Ribault’s suffering and defeat would be avenged by Dominique de Gourges, who set sail for Cuba in 1567 with a crew of 200 men without telling them his true intentions. Once he reached Cuba, he told them his goals, and they approved of his plan of vengeance. He enlisted the aid of a tribe of Native Americans, who were also at war with the Spanish, and attacked and captured Fort San Mateo, the renamed Fort Caroline. Before he burned the fort to the ground, he hanged all the captured Spanish troops on trees with the inscription, “Not as Spaniards but as murderers.” Such bloody conflicts marked the days of privateers and colonial wars before the birth of the concept of American religious freedom.      

Virginia’s Dawn: The Jamestown Colony and Piracy

The first lasting colony of the British on the East Coast, Jamestown, was established in 1607, decades after the conflict of Fort Caroline and St. Augustine. British colonization of the New World was slower than that of Spain and France, and several attempted colonies failed, most notably the Lost Colony of Roanoke in what is now North Carolina. The site of Jamestown was chosen partly because of its military usefulness; not only was it in a swamp uninhabited by Native Americans, but it was also far inland enough to make Spanish attacks by sea difficult. Even though the Jamestown swamp was filled with disease and biting flies, its location proved very useful in the early colonization effort. 

The Spanish immediately interpreted Jamestown as a military base and pirate colony. Upon its founding, Zuniga, the Spanish ambassador in London wrote to King Phillip III of Spain, “It appears clearly to me now that it is not their intention to plant colonies, but to send pirates out from there, since they do not take women, but only men.” Unable to persuade King James I of England to abandon the colony, Ambassador Zuniga continued to report on its progress and encouraged Phillip III to order a military action to destroy it. Even as the colony slowly became self-sufficient and began growing its population through "tobacco brides," the Spanish took no action to destroy it. 

The Jamestown colony did become associated with a very important act of piracy slightly later in its history. In August 1619, the first enslaved Africans arrived in Jamestown on what John Rolfe called a “Dutch ship.” This was, in fact, the English pirate ship White Lion, which had stolen about 60 enslaved Africans from the Portugese ship San Juan Batista, which was bound for Mexico. Whether Rolfe had falsified the White Lion as a Dutch ship because of the unseemly association with piracy or had been mistaken because the ship was flying a Dutch flag to disguise itself is unknown. This was the first time enslaved Africans had been obtained by an English colony and marked the beginning of slavery in what would become the United States. It is likely that pirates visited Jamestown on many other occasions in search of trade, although most of their cargoes were not as historically significant as the White Lion’s was.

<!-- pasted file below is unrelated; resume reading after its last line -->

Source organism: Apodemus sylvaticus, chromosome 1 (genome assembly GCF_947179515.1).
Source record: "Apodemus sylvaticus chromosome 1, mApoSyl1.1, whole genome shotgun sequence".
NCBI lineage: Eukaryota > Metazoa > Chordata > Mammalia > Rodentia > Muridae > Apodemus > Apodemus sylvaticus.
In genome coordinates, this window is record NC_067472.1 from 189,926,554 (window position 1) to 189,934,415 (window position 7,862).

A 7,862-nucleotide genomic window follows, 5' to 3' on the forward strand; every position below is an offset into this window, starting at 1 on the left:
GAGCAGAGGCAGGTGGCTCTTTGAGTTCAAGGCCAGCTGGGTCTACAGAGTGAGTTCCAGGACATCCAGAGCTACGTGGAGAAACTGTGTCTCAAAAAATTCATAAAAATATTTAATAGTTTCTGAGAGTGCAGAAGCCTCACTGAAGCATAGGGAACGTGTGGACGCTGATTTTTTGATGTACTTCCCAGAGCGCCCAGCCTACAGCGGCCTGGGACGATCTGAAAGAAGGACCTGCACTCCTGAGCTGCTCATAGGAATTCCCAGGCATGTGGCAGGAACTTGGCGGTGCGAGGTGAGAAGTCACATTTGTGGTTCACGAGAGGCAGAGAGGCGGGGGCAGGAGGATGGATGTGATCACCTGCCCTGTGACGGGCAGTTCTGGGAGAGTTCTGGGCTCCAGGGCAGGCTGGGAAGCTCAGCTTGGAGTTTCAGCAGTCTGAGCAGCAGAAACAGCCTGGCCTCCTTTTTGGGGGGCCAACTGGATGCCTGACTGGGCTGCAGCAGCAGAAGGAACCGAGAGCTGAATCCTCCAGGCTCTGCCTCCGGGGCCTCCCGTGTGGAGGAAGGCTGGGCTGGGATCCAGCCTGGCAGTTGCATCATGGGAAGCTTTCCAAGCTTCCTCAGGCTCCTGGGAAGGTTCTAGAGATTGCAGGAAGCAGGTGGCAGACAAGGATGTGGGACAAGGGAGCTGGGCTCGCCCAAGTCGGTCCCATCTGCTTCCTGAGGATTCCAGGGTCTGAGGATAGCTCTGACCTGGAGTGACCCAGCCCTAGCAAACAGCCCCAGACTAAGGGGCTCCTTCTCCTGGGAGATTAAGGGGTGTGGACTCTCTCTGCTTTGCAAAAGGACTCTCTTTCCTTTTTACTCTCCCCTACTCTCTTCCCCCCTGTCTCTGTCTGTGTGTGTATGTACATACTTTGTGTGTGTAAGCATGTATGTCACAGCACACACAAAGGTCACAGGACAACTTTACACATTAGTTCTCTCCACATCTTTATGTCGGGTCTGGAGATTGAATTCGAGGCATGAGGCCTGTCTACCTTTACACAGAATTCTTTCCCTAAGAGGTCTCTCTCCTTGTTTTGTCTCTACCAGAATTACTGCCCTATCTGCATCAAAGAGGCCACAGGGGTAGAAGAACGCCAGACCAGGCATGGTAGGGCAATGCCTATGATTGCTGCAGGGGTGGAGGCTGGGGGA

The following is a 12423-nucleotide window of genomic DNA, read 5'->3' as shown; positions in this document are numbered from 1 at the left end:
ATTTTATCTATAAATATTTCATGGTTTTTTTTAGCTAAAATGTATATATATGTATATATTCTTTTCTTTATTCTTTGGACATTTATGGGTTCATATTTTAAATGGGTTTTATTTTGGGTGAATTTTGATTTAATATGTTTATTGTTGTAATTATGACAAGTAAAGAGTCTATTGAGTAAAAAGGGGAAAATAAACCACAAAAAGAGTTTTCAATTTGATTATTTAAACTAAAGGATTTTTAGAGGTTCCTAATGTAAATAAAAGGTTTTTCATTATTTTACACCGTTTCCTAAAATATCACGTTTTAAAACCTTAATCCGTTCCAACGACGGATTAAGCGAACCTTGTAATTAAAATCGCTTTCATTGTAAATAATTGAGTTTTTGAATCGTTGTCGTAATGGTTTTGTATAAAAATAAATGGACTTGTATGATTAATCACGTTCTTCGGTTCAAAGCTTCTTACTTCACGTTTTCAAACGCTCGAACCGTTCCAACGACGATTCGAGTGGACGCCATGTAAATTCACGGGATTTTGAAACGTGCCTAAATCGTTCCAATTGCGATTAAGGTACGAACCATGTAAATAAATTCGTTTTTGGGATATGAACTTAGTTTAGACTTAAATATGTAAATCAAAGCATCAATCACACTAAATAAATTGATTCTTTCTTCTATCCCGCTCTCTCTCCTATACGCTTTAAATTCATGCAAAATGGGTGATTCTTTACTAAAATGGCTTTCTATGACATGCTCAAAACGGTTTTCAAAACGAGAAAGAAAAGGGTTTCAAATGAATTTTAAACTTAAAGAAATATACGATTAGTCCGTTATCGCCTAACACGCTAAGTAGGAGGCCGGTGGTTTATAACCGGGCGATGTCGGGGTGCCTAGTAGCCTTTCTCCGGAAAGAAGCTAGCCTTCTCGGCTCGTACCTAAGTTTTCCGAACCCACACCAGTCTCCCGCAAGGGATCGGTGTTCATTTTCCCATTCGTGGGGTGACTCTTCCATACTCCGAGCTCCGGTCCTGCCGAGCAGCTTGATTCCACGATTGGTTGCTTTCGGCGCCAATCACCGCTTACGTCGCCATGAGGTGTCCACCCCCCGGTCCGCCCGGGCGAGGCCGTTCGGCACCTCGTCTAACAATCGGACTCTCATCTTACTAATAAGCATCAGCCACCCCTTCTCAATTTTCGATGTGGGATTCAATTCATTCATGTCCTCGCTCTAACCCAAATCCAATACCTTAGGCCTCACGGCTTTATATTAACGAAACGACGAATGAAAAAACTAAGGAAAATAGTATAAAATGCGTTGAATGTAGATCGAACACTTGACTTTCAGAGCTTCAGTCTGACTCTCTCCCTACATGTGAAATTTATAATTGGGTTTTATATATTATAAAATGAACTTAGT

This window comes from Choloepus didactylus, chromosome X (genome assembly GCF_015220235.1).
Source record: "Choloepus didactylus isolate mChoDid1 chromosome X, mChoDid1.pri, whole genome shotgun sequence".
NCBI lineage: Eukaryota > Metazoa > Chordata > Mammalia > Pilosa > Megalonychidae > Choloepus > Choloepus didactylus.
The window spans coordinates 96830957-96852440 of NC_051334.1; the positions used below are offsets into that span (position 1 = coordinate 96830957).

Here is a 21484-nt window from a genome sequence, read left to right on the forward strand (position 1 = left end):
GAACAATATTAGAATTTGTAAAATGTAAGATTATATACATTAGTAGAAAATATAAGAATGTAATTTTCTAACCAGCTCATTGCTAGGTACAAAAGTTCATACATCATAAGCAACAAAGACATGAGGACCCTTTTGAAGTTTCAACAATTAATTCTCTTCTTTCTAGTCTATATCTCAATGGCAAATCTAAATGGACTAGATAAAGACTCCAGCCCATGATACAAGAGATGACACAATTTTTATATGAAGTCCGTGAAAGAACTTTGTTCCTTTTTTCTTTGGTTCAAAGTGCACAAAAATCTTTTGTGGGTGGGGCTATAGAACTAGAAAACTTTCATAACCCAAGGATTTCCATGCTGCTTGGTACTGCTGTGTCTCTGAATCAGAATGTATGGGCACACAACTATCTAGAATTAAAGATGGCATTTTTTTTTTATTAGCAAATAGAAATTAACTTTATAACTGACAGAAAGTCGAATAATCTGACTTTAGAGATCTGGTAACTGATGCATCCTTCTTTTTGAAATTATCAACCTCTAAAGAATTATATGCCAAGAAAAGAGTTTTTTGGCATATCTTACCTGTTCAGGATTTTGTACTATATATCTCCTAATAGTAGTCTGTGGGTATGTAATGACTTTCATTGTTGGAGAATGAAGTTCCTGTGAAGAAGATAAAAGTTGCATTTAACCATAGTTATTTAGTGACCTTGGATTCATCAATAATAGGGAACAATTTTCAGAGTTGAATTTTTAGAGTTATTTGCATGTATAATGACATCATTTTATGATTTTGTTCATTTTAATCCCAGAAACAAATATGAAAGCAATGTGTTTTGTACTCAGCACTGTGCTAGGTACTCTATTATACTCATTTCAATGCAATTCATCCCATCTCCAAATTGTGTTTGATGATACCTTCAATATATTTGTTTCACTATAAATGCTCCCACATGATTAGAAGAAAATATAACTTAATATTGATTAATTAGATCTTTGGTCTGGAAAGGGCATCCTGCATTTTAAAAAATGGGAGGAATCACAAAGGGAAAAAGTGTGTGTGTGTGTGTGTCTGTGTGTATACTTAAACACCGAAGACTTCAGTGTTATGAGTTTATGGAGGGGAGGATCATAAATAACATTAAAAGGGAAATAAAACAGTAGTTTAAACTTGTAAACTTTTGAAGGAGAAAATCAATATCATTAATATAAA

Peuman, the Pirate of Caroline County

In the early days of the American colonies, pirates often came ashore to trade with the colonists–or to steal from them. One suspected thief was the French pirate, Captain Peuman. Peuman’s story is told in a festival that takes place in Caroline County every year. Peuman was a pirate who traveled up and down the Rappahannock River, stealing cattle and other valuables from the townsfolk as he went. After months of raiding and property loss, the colonists became outraged and organized a militia to slay their tormentor. They sighted his ship traveling on the Rappahannock and gave chase, forcing him into a branch of Mill Creek. His ship was trapped there, and the militia engaged and killed him and his crew. The stream became known as Peumansend (Peuman’s End) forever afterwards. Little else is known about Captain Peuman because, like many pirates, he left as little information about his life and true identity as possible. We don’t even know if “Peuman” was his real name or an alias he went by.